At 11:47am on Saturday, a train from Lahore approaches Chaklala Railway Station, one of the oldest on Rawalpindi’s main line.
But the train does not stop. Within five seconds, just long enough for the assistant station master to wave a green flag from the platform, its passenger cars chug out of sight, moving on towards the railway station in Saddar.
In those five seconds, the station’s colonial-era building returns to silence, which, as fate would have it, is about to become routine.
From April 15, no train will stop at Chaklala Railway Station, according to a new schedule issued by the Pakistan Railways and received by the Chaklala Railway Station staff. What makes this stand out is the fact that over 20 trains pass through the station every single day.
Despite verbal assurances from Railways Minister Khawaja Saad Rafique that passengers at the Chaklala station will be facilitated, the new schedule will rob it of servicing the two last remaining trains that still stop there for two minutes each — the 102 DN Rawalpindi to Lahore at 4:30pm, and the 103 UP train from Lahore at 9:20pm.
An average of 18 passengers board these two trains from Chaklala every day, according to station staff, but many more disembark at the station. In fact, ruling-party politicians travelling from Lahore have also been spotted getting off trains at Chaklala, as it provides faster access to the capital via the Islamabad Highway.
The new timetable is expected to deny passengers who live around the Chaklala Cantonment or wish to reach the airport, located a stone’s throw from the station, of an inexpensive ride home.
Cab fares from Saddar to neighbourhoods on the Islamabad Highway or the Airport Road can easily reach a few hundred rupees, sometimes even more than the train fare passengers pay to travel between Lahore and Rawalpindi.
The decision also seems bizarre, given Rafique’s declared commitment to improving the condition of the state-owned railway service, which has been in financial ruins for a multitude of reasons, but is still a popular option with inter-city travellers.
Back when the British built the station in the late 19th century, it was one of the busiest stations of the time due to proximity to the garrison. As legend goes, the station’s workload had also made it a dreaded posting for railway employees.
These days, however, the station’s staff, other than handling technical matters, is limited to informing a handful of irate, or more often, disappointed passengers that the Lahore and Karachi-bound trains will not stop at Chaklala.
As of now, the station’s ticketing counter is not allowed to issue tickets to passengers or make reservations. Passengers have to go to Saddar for this.
Incidentally, between May and September 2013, a construction project near the station forced the trains to slow down near Chaklala. According to data collected by The Express Tribune, in those five months, an average of 745 passengers per month boarded trains from or near Chaklala, contributing an earning of Rs1.03 million to the Railways coffers.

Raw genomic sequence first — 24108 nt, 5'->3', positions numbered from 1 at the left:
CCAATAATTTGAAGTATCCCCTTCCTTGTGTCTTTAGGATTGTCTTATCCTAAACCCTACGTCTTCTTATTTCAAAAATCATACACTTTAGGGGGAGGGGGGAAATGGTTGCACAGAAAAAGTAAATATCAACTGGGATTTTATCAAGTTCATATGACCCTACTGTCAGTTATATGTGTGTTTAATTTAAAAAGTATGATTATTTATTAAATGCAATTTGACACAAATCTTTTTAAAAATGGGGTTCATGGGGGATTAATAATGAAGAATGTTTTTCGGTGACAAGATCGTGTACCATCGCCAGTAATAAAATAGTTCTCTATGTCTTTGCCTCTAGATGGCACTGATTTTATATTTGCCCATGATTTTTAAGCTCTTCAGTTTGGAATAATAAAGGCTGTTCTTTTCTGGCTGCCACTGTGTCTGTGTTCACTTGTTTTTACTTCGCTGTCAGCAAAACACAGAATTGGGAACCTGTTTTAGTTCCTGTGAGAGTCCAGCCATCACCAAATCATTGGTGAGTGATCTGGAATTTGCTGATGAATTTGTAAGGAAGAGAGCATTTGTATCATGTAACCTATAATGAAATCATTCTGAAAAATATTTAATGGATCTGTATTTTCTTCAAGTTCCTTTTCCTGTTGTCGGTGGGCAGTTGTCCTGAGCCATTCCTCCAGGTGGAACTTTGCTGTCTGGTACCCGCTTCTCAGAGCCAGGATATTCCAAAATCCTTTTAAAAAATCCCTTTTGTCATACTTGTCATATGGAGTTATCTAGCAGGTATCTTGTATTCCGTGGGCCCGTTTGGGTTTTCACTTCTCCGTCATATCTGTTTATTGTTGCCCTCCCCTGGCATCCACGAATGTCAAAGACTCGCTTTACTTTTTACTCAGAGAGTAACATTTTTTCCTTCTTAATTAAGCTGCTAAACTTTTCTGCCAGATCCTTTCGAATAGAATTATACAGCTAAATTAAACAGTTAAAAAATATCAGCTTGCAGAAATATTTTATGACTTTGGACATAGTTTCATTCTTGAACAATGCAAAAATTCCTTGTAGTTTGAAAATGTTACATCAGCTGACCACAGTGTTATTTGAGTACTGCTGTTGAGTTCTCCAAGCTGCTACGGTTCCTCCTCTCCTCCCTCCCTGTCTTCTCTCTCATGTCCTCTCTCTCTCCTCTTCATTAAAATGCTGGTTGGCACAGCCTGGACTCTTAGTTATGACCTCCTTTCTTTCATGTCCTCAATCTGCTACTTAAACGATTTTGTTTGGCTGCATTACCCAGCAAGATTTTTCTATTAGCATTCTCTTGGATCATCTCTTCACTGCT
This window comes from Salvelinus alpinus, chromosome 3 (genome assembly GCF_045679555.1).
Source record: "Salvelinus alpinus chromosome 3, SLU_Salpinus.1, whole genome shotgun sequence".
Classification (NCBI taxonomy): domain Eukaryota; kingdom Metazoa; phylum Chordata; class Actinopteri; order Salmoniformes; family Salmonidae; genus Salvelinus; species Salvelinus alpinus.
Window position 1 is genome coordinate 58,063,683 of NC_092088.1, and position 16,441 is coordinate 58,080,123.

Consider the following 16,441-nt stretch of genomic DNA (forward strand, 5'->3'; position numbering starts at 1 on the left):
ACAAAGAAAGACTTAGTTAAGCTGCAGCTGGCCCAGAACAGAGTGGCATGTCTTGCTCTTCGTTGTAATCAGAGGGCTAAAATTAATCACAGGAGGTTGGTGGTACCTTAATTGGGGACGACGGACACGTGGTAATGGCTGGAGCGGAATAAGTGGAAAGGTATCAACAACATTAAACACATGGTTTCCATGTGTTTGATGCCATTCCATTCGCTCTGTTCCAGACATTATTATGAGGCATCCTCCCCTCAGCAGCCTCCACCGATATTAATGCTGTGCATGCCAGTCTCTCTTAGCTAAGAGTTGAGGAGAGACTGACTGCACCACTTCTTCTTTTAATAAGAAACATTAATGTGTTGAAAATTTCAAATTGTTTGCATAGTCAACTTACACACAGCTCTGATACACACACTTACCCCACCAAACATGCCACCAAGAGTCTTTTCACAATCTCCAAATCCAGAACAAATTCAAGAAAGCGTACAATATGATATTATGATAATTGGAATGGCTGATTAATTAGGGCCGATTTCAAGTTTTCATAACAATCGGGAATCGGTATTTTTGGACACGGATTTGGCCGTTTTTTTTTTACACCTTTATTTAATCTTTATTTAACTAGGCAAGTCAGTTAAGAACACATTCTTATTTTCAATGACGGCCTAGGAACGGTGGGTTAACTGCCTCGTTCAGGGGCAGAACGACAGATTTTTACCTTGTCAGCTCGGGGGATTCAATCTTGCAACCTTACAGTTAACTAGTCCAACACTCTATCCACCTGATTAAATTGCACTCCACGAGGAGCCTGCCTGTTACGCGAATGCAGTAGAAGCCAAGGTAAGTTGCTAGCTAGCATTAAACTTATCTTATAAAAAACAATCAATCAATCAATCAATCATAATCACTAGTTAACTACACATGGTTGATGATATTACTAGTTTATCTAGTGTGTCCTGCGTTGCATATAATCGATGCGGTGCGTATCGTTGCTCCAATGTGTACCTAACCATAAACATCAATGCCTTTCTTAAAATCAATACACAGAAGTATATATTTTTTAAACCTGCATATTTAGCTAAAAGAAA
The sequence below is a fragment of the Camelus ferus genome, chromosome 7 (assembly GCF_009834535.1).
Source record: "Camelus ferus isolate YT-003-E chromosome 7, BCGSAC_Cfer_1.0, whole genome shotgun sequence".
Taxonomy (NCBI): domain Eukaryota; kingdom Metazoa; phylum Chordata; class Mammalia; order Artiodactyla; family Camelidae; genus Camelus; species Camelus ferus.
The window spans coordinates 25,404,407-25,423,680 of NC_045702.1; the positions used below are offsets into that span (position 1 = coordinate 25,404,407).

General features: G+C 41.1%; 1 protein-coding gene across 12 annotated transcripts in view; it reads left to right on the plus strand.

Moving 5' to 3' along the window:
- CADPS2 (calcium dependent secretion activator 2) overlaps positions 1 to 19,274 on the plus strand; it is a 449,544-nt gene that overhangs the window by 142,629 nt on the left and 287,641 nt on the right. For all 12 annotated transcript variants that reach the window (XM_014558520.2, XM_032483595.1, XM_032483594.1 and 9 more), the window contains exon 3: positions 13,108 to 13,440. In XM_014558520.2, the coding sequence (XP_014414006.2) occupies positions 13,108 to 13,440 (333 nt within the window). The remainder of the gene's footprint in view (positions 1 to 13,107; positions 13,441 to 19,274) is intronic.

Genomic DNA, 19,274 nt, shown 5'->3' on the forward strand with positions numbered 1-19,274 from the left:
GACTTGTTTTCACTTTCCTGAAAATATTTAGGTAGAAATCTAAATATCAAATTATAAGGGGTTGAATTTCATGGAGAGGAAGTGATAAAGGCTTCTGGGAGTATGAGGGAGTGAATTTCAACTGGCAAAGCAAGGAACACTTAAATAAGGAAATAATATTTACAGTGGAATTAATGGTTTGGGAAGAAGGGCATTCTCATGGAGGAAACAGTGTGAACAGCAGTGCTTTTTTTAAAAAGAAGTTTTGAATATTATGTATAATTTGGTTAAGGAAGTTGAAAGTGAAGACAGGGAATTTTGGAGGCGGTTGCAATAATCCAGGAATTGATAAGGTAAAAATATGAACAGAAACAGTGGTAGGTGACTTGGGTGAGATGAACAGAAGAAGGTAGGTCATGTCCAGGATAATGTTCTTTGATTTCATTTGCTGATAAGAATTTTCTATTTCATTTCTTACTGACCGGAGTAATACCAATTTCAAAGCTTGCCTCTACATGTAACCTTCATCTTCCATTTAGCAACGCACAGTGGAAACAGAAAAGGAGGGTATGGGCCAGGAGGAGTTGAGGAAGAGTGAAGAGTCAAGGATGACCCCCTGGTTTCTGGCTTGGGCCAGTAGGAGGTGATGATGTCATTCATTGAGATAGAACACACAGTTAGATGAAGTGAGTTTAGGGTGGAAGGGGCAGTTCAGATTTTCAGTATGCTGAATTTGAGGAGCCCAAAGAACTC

Residents and staff believe these ticket revenues can be increased if the station is allowed to sell tickets if trains stop there and if the schedules are advertised properly. Passenger traffic can also lure corporate sponsorships and vendors to the station, they say. A dry port warehouse nearby can also be used for freight services.
“This station could be a goldmine for Railways,” says one staff member, who requested anonymity. “But for that to happen, we need at least the Lahore cars, the Awam Express, Tezgam and Hazara Express trains to stop here.”
The station can have another local utility, according to Khalil Sufi, a former Islamabad Citizens Committee member, who recently wrote a letter to the railways minister about the Chaklala station.
“Since a lot of people from Gujjar Khan come to Rawalpindi and Islamabad for work, a shuttle train service can be started between the cities in the mornings and evenings, with stops at Sihala and Chaklala for Rawalpindi and I-9 in Islamabad,” Sufi says.
Commuter trains are a widely used mode of transport in urban centres around the world and local trains through Chaklala can provide ease-of-access to people from new residential areas around the highway in getting to the inner city.
But all that depends on the Railways headquarters in Lahore or the minister to see the potential sense in utilising the station to its full potential. For now, the Chaklala Railway Station is condemned to be a silent spectator to incoming and outgoing trains.
Published in The Express Tribune, April 14th, 2014.
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